There are always more question than answers.

Sinclair DNA - FAQ

Q. Is it expensive?

A. The 25 marker test from costs $169. Go to the application page to learn how to apply.

Q. Is the 25 marker test the one I should get?
A. To participate in the St. Clair Research project, you must complete at least 25 markers. But these days we recommend the 37-marker to start.

Q . I'm a conspiracy theorist. Should I worry about my DNA getting into the wrong hands?
A.  This form of DNA testing is not useful for anything other than genealogy comparison.

Q. What if I want to participate and give you my DNA results but want to keep my identity private?
A.  That works for us. We may want to list the country your line is from, but nothing more if you so desire.

Q. Who are you people? Do you make money at this?
A.  We are Steve St. Clair of New Jersey, Stan St. Clair of Tennessee, Iain Laird of Scotland, Mark Sinclair Staveley of Canada, and the 140 or so participants exploring the questions of our ancestry. We make no money whatsoever at this project. In fact, we lose money on it. It costs money to keep websites hosted on the internet.  It costs money to send out letters.  But it's an awful lot of fun figuring out the real history of our family.

Q. What happens with my results?
A.  If you'll look around the links to the left, you'll see a lot of information. You'll get a private page on FTDNA's         website which you can use any way you want. We'd like to display your results behind a very secure
    password on this website at the "Shortcut to Results" link at the left. Only others in the project plus trusted
    researchers from other families with whom we're interested in working, and the rare consultant I approach to
    help me intepret results.
Q.   I just want to do the 12-marker test.
A.   This is not the right DNA project for your goals. There are many different kinds of projects.
       Ours exists to study certain relationships that can only be revealed by taking the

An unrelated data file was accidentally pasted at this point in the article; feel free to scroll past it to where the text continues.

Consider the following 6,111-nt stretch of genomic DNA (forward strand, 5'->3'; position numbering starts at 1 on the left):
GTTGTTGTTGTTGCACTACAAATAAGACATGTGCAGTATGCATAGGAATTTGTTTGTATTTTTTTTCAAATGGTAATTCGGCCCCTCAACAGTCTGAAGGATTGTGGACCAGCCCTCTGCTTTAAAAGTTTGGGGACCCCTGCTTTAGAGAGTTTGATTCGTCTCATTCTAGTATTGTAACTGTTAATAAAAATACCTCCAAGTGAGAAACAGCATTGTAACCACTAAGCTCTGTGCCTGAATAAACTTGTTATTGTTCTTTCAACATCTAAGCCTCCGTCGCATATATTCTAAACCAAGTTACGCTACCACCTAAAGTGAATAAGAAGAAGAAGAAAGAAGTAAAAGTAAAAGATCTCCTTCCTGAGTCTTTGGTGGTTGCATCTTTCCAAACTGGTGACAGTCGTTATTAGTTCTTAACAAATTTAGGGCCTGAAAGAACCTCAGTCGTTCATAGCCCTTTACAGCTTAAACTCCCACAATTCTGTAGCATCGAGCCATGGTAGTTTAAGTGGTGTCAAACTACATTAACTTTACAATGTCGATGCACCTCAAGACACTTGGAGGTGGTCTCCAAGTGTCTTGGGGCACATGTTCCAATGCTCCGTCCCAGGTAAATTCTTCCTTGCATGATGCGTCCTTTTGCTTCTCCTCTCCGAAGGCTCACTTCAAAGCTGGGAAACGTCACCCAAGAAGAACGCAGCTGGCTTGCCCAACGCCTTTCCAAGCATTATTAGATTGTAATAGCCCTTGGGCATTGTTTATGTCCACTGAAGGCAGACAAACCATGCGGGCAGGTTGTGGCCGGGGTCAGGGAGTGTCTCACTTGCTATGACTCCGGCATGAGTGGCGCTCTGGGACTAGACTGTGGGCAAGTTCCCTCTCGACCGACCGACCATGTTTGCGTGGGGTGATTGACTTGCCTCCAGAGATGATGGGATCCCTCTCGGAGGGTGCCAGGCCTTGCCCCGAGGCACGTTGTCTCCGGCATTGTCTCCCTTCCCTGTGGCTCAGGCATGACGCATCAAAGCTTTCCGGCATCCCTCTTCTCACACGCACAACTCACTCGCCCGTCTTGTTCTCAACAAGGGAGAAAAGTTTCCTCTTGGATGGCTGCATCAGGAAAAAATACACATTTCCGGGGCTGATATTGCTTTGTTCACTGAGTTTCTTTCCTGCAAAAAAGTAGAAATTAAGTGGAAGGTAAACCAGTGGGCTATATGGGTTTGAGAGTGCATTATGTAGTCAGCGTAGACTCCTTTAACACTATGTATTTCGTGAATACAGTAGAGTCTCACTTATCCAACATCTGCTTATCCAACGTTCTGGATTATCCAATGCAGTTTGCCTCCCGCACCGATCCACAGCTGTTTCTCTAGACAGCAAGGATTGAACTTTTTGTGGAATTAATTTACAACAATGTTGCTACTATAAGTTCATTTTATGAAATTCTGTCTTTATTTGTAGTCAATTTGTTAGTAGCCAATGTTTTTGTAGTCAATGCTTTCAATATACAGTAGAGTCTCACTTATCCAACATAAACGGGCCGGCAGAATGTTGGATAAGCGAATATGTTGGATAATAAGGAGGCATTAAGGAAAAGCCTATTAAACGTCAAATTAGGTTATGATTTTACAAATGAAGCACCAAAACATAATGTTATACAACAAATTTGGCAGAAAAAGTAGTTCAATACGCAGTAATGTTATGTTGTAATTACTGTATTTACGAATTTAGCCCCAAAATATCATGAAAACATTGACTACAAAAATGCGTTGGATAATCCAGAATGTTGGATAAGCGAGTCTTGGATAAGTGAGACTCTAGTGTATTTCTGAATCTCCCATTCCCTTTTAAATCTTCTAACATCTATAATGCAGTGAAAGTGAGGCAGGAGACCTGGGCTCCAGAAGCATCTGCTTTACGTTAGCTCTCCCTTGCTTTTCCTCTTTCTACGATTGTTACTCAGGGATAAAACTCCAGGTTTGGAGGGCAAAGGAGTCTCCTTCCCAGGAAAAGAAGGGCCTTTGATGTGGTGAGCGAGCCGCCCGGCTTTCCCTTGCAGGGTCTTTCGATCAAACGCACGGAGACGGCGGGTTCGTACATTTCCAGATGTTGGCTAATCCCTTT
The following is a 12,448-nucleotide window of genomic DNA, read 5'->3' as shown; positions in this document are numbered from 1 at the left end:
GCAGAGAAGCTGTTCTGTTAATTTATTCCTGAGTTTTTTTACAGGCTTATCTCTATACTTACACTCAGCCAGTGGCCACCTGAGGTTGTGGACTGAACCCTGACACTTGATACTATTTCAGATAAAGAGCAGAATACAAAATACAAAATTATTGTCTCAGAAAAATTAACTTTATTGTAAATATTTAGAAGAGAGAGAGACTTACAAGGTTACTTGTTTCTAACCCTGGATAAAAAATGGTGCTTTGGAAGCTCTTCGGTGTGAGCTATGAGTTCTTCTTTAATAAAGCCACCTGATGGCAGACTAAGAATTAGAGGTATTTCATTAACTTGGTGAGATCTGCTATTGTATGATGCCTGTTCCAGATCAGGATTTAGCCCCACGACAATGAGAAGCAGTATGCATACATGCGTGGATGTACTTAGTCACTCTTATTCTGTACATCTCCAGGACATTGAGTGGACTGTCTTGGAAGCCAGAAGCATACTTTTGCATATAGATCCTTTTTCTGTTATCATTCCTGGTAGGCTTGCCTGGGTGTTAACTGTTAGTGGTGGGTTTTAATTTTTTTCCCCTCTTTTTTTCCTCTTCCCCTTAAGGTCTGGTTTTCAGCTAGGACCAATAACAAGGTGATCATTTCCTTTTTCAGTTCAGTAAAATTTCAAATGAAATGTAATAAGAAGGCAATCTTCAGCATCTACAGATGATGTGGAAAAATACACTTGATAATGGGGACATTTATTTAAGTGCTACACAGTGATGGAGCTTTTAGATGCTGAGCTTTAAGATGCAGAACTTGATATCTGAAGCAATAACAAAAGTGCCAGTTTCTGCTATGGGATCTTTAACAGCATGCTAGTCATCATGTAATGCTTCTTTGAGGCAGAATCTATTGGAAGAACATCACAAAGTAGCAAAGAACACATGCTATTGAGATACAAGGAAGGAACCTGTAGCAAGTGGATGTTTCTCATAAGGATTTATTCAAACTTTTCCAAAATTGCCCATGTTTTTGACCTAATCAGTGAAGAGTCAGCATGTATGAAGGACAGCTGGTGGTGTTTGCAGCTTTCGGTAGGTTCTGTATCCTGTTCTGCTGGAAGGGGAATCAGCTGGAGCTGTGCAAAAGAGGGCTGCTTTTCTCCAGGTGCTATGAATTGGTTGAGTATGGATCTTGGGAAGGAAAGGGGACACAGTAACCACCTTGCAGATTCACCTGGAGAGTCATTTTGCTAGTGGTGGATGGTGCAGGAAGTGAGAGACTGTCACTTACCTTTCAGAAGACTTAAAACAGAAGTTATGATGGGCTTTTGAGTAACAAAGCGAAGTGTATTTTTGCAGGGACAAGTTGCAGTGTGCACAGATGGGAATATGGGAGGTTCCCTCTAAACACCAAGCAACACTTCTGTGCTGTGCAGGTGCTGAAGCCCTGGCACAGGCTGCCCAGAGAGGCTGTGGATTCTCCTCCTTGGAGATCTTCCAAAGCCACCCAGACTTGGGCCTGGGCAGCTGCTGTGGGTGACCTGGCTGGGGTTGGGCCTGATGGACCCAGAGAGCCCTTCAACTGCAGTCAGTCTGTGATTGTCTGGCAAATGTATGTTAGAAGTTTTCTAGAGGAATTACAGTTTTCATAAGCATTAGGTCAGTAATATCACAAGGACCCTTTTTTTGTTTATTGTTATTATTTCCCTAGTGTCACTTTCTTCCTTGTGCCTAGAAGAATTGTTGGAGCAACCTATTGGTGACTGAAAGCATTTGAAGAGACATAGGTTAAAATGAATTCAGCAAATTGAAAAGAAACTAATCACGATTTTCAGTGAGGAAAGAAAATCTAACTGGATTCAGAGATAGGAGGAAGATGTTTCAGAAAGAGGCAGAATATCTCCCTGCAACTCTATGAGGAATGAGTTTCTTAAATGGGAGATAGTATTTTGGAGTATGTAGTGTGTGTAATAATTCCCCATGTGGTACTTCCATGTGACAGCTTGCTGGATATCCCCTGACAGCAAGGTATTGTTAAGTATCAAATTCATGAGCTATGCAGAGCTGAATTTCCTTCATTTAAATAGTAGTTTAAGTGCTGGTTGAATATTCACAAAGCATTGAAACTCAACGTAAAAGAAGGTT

25 or 37-marker test.

Q.   What if I read conflicting information on Sinclair Yahoo user groups?
A.   DNA , like all aspects of genealogy, is open to some debate. However, it's usually very easy
      to spot the people who are attempting to bend the truth to prove they connect to some mythic
      lineage or famous person. The one you'll see most often in our family is a claim to connect to
      the Earldom Lineage. If you see it, let me know. The other thing you'll see from some people
      is a claim that their DNA mutates faster than other mere mortals.  My way of handling this
      is very simple - demand they show their proof. If they don't have it, or if it's full of holes and
      wishful thinking, they're working with dreams, not science. 

      The key for you, the reader, is to look for signs of wishful thinking. Have they formed their conclusion
      before they have any data?  This is not even close to scientific method. Scientists form
      hypothesis then let the data lead where it may. 

     At the end of the day, you the reader will have to form your own opinions. I always err on the side
     of caution, giving the DNA scientists out there time to work things out before I report on it at this website.

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